KLEPTOMANIA: behind the scenes

Our concert programmes are always built around particular concepts and themes, as we believe this can really enhance the live experience for our audience members, particularly when the music is less familiar to them. The programmes themselves have varied quite a lot over the last few years – from the ever-popular Seven Deadly Sins to How are the mighty fall’n (exploring the historic association of brass instruments with war) – but we have long harboured the desire to present a concert series, allowing us to focus on broader themes across several performances. This year we are doing just that for the first time with KLEPTOMANIA (kleptomania.septura.org), which as you might have guessed is based on our thievery of music originally written for other instruments. Each of the programmes in the four-concert series is devoted to a particular instrumentation – we began last September with Stolen Strings and music by Elgar, Walton and Shostakovich, and last week it was time for Pilfered Piano with Rachmaninov, Debussy and Mussorgsky’s Pictures at an Exhibition.

Our decision to arrange the Mussorgsky has certainly raised a few eyebrows. It’s understandable: if you’re familiar with Ravel’s orchestration, or indeed Elgar Howarth’s version for symphonic brass, the idea of performing the piece with just seven players must seem like madness. What’s interesting however is that Mussorgsky’s original for solo piano is very much a work of chamber proportions – the textures are far more transparent and the writing less grandiose than the orchestrations which have followed, and we were therefore confident that our version would work well.

The Great Gate of Kiev – not as grand as you might think…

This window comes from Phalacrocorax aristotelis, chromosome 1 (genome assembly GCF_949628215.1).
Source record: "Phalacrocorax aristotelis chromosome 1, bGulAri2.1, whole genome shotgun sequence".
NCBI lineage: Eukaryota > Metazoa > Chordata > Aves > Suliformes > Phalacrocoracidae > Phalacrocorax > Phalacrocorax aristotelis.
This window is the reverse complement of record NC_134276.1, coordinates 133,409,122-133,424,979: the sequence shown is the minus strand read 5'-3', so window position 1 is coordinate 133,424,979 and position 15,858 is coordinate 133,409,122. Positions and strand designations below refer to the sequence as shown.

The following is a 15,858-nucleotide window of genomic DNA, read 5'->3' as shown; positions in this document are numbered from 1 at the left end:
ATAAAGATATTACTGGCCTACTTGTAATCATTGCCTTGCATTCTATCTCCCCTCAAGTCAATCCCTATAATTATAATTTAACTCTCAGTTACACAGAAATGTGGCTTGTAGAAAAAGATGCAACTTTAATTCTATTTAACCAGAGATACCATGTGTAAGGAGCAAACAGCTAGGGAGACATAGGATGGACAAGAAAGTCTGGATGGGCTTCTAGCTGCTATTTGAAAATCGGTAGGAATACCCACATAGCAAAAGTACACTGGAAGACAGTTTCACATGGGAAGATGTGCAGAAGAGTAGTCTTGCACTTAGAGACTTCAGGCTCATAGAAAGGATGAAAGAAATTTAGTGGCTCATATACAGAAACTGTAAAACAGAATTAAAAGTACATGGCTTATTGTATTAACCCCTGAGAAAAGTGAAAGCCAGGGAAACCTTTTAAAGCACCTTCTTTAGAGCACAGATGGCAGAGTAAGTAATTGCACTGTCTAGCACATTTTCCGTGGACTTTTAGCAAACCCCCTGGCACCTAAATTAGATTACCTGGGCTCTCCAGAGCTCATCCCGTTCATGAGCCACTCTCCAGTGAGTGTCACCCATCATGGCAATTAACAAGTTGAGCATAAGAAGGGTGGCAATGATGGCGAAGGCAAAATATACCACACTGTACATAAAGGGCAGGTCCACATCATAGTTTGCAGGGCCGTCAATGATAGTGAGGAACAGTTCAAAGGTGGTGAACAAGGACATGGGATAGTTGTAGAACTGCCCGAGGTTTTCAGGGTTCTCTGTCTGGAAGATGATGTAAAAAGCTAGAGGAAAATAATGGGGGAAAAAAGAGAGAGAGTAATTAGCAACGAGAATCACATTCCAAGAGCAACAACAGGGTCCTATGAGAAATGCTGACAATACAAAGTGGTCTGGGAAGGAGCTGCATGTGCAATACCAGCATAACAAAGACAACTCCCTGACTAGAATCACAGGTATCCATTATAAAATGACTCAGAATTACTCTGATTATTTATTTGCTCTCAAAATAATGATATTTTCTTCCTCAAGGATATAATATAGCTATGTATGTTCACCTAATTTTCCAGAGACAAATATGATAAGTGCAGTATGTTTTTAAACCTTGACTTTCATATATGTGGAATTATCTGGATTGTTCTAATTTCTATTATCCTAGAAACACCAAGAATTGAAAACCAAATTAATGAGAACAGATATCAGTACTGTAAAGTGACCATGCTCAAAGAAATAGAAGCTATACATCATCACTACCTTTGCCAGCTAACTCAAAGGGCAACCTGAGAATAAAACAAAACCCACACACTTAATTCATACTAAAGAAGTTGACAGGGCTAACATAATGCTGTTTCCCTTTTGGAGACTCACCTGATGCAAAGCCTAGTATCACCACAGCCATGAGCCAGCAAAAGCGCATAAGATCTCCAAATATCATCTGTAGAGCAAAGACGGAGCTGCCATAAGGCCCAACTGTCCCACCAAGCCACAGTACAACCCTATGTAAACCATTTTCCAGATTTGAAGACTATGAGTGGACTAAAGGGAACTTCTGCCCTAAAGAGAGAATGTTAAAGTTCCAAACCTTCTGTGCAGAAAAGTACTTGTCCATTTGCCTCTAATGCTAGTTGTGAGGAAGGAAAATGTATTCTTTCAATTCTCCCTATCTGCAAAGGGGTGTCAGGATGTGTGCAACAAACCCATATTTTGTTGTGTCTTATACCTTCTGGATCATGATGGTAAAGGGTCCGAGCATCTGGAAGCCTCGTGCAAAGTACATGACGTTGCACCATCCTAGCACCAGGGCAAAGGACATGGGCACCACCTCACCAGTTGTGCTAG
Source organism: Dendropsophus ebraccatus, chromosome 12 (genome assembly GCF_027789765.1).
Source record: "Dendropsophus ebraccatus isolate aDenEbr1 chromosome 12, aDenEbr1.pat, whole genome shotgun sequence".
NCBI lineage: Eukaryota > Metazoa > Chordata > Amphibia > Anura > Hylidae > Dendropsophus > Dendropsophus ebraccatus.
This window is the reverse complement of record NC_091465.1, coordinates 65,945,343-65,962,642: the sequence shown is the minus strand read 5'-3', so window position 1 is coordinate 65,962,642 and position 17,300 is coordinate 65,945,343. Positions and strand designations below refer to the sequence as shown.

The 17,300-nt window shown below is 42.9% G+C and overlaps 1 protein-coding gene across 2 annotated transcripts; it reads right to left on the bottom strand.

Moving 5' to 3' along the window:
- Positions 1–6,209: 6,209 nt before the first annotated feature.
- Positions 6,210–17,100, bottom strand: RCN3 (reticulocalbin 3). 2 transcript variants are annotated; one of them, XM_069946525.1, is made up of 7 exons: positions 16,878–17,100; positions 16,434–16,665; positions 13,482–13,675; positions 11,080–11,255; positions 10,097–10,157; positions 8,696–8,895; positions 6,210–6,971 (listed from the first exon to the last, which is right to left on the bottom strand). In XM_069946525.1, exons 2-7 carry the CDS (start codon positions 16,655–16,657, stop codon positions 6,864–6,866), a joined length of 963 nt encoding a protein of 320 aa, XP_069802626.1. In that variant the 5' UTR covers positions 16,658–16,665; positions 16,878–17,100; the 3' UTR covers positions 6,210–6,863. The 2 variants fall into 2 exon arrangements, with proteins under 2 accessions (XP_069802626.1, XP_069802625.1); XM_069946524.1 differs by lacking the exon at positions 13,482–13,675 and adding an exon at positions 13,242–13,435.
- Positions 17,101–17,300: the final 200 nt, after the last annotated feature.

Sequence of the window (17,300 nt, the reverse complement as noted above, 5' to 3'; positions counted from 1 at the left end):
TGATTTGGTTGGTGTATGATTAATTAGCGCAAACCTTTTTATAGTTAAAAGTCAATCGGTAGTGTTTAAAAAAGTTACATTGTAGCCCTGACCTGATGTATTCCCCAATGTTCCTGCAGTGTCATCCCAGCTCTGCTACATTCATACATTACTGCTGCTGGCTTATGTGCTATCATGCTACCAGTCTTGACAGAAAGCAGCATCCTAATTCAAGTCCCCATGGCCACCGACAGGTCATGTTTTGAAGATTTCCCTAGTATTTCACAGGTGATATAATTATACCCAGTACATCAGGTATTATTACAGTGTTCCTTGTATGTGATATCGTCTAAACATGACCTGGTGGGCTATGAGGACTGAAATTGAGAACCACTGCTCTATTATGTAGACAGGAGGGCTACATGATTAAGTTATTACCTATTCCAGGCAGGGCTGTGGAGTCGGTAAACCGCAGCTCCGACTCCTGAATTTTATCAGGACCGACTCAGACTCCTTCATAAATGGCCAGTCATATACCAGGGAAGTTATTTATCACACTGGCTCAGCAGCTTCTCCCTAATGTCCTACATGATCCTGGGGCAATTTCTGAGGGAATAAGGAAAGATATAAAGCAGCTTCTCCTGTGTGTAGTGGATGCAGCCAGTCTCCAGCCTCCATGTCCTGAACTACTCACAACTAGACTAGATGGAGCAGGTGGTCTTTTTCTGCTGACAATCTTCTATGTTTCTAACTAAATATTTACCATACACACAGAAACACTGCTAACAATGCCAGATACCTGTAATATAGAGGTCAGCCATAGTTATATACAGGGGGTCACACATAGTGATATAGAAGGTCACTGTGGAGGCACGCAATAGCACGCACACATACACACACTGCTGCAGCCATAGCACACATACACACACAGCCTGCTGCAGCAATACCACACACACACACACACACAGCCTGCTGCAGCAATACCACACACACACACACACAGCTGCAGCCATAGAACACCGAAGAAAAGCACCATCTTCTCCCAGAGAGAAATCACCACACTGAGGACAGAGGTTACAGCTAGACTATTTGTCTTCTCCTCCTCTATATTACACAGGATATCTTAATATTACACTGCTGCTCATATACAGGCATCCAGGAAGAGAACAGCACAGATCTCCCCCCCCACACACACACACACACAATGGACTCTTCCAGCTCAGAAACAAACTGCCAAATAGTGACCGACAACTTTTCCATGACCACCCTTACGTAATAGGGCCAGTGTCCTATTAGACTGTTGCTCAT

Rehearsals began immediately after our US tour, and continued a week later. We normally find it’s useful to have a gap like this between rehearsals when we’re learning new music due to the need to make adjustments to the arrangements (for example when we’ve realised that some players have barely any rests, or a particular effect isn’t coming across quite how we envisaged it would). As usual, the most tricky bits to figure out related to ensemble (changes of tempo, balancing of dynamics) – we’re very lucky with the players we have that most technical challenges are overcome quickly.

The first concert took place at St John’s Smith Square in London last Tuesday. This is a wonderful venue to play in for us, giving a good balance of clarity and bloom to the overall sound, and a very attentive audience contributed to a special atmosphere as we made our way through the first half. We had already performed the Debussy Preludes 10 times in the run up to this concert, however this time we had a change of personnel (Pete Moore on trombone in place of Matthew Gee) so we had to have our wits about us and make sure we stuck with any differences in phrasing and nuance compared to what we were used to. Performing a substantial piece for the first time is always a bit nerve-racking, but everything held together nicely in Pictures and the audience seemed to think it had been a success, so who are we to argue? We’ve been especially pleased to see lots of students and colleagues at our London concerts this season, so it was good to meet them all afterwards (over some refreshments, of course) and hear what they thought.

In full flow at West Road Concert Hall (phtoto: Tony Hawkins)

Five days later we were in Cambridge at West Road Concert Hall for the same programme. Despite some drama early in the day (Pete Moore woke up suffering from a blocked ear which made it very uncomfortable to play and impossible to hear properly, although he gamely soldiered on), we all felt a lot more relaxed the second time around (which may or may not come across in the performance – one audience member who came to both concerts reckoned they sounded identical!) I should say however that this relaxed atmosphere was shattered half way through the second half, when Matt Knight realised he was about to play a euphonium solo…with no euphonium on the stage. A brief-ish departure into the wings (he had to actually find the instrument apparently) and he was back, delivering a remarkably composed solo in Bydlo. Afterwards we got the chance to meet a number of local brass players, many of whom were familiar with Elgar Howarth’s arrangement of Pictures for the Philip Jones Brass Ensemble, so had been curious to hear our take on it. I’m glad to say they all seemed to enjoy it, and we’re looking forward to seeing them at our next concert.

KLEPTOMANIA continues with Borrowed Baroque on 1st May (London) and 4th May (Cambridge).